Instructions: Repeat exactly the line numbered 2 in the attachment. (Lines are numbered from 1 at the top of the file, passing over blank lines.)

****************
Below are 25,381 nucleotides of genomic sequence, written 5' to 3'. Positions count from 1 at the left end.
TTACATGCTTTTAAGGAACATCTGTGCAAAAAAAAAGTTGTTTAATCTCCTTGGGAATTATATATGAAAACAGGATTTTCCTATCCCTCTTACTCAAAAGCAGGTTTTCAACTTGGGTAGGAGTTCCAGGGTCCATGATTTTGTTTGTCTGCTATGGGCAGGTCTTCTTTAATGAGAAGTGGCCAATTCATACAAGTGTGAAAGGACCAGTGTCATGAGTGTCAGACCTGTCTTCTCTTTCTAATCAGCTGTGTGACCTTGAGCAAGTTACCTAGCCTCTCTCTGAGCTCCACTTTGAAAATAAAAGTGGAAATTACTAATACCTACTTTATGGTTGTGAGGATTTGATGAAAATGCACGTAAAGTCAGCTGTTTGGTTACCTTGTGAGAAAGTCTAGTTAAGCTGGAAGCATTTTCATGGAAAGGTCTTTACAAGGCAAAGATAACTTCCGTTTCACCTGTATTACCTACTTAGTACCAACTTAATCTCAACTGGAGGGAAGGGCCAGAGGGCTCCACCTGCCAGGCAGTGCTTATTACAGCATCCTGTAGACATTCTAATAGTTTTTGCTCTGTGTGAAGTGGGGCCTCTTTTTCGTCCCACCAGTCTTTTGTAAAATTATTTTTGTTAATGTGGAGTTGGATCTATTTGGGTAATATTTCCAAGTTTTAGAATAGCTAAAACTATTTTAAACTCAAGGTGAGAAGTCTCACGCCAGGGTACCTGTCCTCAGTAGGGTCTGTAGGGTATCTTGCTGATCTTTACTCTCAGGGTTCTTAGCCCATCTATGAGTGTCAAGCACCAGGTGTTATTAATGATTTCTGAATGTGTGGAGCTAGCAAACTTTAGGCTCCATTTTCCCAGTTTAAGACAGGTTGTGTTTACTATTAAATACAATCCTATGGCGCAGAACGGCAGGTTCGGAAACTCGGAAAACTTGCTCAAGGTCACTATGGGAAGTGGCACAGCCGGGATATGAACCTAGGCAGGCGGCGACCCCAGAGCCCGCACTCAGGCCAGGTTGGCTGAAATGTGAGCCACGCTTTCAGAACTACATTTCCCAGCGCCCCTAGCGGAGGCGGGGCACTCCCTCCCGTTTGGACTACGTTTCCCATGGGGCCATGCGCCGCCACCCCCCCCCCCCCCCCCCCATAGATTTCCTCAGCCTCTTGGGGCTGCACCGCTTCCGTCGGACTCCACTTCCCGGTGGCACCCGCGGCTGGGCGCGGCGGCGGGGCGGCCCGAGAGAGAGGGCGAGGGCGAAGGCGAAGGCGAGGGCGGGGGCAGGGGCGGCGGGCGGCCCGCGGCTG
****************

TTACATGCTTTTAAGGAACATCTGTGCAAAAAAAAAGTTGTTTAATCTCCTTGGGAATTATATATGAAAACAGGATTTTCCTATCCCTCTTACTCAAAAGCAGGTTTTCAACTTGGGTAGGAGTTCCAGGGTCCATGATTTTGTTTGTCTGCTATGGGCAGGTCTTCTTTAATGAGAAGTGGCCAATTCATACAAGTGTGAAAGGACCAGTGTCATGAGTGTCAGACCTGTCTTCTCTTTCTAATCAGCTGTGTGACCTTGAGCAAGTTACCTAGCCTCTCTCTGAGCTCCACTTTGAAAATAAAAGTGGAAATTACTAATACCTACTTTATGGTTGTGAGGATTTGATGAAAATGCACGTAAAGTCAGCTGTTTGGTTACCTTGTGAGAAAGTCTAGTTAAGCTGGAAGCATTTTCATGGAAAGGTCTTTACAAGGCAAAGATAACTTCCGTTTCACCTGTATTACCTACTTAGTACCAACTTAATCTCAACTGGAGGGAAGGGCCAGAGGGCTCCACCTGCCAGGCAGTGCTTATTACAGCATCCTGTAGACATTCTAATAGTTTTTGCTCTGTGTGAAGTGGGGCCTCTTTTTCGTCCCACCAGTCTTTTGTAAAATTATTTTTGTTAATGTGGAGTTGGATCTATTTGGGTAATATTTCCAAGTTTTAGAATAGCTAAAACTATTTTAAACTCAAGGTGAGAAGTCTCACGCCAGGGTACCTGTCCTCAGTAGGGTCTGTAGGGTATCTTGCTGATCTTTACTCTCAGGGTTCTTAGCCCATCTATGAGTGTCAAGCACCAGGTGTTATTAATGATTTCTGAATGTGTGGAGCTAGCAAACTTTAGGCTCCATTTTCCCAGTTTAAGACAGGTTGTGTTTACTATTAAATACAATCCTATGGCGCAGAACGGCAGGTTCGGAAACTCGGAAAACTTGCTCAAGGTCACTATGGGAAGTGGCACAGCCGGGATATGAACCTAGGCAGGCGGCGACCCCAGAGCCCGCACTCAGGCCAGGTTGGCTGAAATGTGAGCCACGCTTTCAGAACTACATTTCCCAGCGCCCCTAGCGGAGGCGGGGCACTCCCTCCCGTTTGGACTACGTTTCCCATGGGGCCATGCGCCGCCACCCCCCCCCCCCCCCCCCCATAGATTTCCTCAGCCTCTTGGGGCTGCACCGCTTCCGTCGGACTCCACTTCCCGGTGGCACCCGCGGCTGGGCGCGGCGGCGGGGCGGCCCGAGAGAGAGGGCGAGGGCGAAGGCGAAGGCGAGGGCGGGGGCAGGGGCGGCGGGCGGCCCGCGGCTG